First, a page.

Mike the Poet hosts open mic session at LAHC, inspiring students to share their culture

Note: This is one of a series of events that happened during Culture Week at LAHC

by Nadia Villanueva

Culture week was expressed in a different kind of way, when poet and teacher Mike Sonksen, a.k.a. Mike the Poet, visited LAHC. On May 12, the quad area of the cafeteria was set up with a microphone and some chairs for the audience, and with the encouragement of host Sonksen telling students to go up and read poetry, a small version of an open mic night began.

Mike Sunken, a.k.a. Mike the Poet, let an open mic poetry session, where he encouraged Harbor students to express themselves. Photo by Nadia Villanueva
Mike Sunken, a.k.a. Mike the Poet, led an open mic poetry session, where he encouraged Harbor students to express themselves.
Photo by Nadia Villanueva

Sonksen began the event with some of his own poetry. “This is the 562” was a poem that spoke of appreciation for Long Beach, the city he grew up in, where he praised the many characteristics and people that made Long Beach the city it is.

“We Need Water,” a poem about the drought California has been experiencing came next. He closed his performance with “A Poem for College Freshman,” which spoke to all the college students in the audience who have experienced the fear, excitement and confusion associated with being a freshman.

Next came LAHC professor Christian Lozada, who shared poems of his own family and culture, in particular, his father, stating that “nothing says love like a cold fried baloney sandwich with warm mayonnaise.”

Instructor Christian Lozada takes the stage to participate in open mic poetry session Photo by Nadia Villanueva
Instructor Christian Lozada takes the stage to participate in open mic poetry session
Photo by Nadia Villanueva

One by one, students took to the stage to share poetry that expressed their own life and the characteristics that make them who they are. Some chose a more comedic route, such as the poem in which the good old microwave was praised for always being there for us in desperate times, expressed as “every college student’s savior.”

While funny was an option, students for the most part, stuck to expressing themselves and their lives – the very aspects that make them who they are.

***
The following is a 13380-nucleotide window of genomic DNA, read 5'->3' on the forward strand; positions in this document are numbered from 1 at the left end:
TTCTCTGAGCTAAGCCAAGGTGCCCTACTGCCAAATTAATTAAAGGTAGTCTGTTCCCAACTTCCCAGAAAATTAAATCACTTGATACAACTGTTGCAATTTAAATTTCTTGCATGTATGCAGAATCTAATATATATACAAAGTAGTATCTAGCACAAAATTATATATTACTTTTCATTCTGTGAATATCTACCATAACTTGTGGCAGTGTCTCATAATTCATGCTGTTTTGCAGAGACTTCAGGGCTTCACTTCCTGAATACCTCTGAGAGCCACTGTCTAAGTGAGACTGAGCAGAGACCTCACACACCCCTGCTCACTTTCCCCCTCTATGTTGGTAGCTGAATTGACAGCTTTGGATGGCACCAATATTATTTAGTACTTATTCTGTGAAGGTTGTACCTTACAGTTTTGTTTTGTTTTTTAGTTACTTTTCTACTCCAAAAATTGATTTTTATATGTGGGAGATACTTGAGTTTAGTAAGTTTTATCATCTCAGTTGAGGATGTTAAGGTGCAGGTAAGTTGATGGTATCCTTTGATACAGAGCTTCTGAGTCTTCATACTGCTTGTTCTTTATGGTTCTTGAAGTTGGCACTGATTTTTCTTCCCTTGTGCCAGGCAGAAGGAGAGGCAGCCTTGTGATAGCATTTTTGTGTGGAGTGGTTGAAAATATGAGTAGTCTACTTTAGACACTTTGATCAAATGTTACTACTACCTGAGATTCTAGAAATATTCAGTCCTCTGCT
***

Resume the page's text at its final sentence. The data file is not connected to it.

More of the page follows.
Student Marlene Lopez performed a poem about her daily life as a hairdresser, while another student Kat Ashe spoke of a girl she knew who just wants to be loved. Another student, Liberty Cohen, expressed her love for her little brother who was not so little anymore.

Liberty Cohen was one of several students who shared at the open mic poetry session Photo by Nadia Villanueva
Liberty Cohen was one of several students who shared at the open mic poetry session
Photo by Nadia Villanueva

Health professor Leslie Trujillo even chose to express her own form of poetry, poetry of the body – or stretching, going as far as adding her own little rhymed lines like “squeeze it tight with all your might.”

Instructor Leslie Trujillo participates in open mic poetry session at Harbor Photo by Nadia Villanueva
Instructor Leslie Trujillo participates in open mic poetry session at Harbor
Photo by Nadia Villanueva

Many students there were inspired to read aloud their own poetry, some even deciding, in the spur of the moment, to present. One student in particular, Alicia Dominguez, was so inspired that she wrote a poem on the spot to read aloud.

Sonksen whose biggest mission is to get people excited about writing, especially writing about their cities and where they come from was happy with the results that the open mic brought. As an 11 and 12 grade English, poetry, and journalism teacher, Sonksen helps many students discover the power of writing.

“It is one of the most practical things in this world that you can do. Everyone needs to know how to write,” he said. “Poetry is fun, its therapeutic and it helps you find yourself.”

Hosting and attending different open mic nights is one way that Sonksen choses to reach out to the younger generation of future poets, hoping to teach them a way to express themselves and their city.

“Young people are the future of the city, and they need to know where they’re from and invest in it” he said.

While being proud of our city is very important to Sonksen he didn’t hesitate to mention the power of the community college system, and how lucky LAHC students are to be at community colleges right now “

“Take advantage of the junior college system because it’s one of the best kept secrets in America,” he said, explaining that it’s a great way to transfer to a good school. “You’re in the right place at the right time with good people.”

 

 

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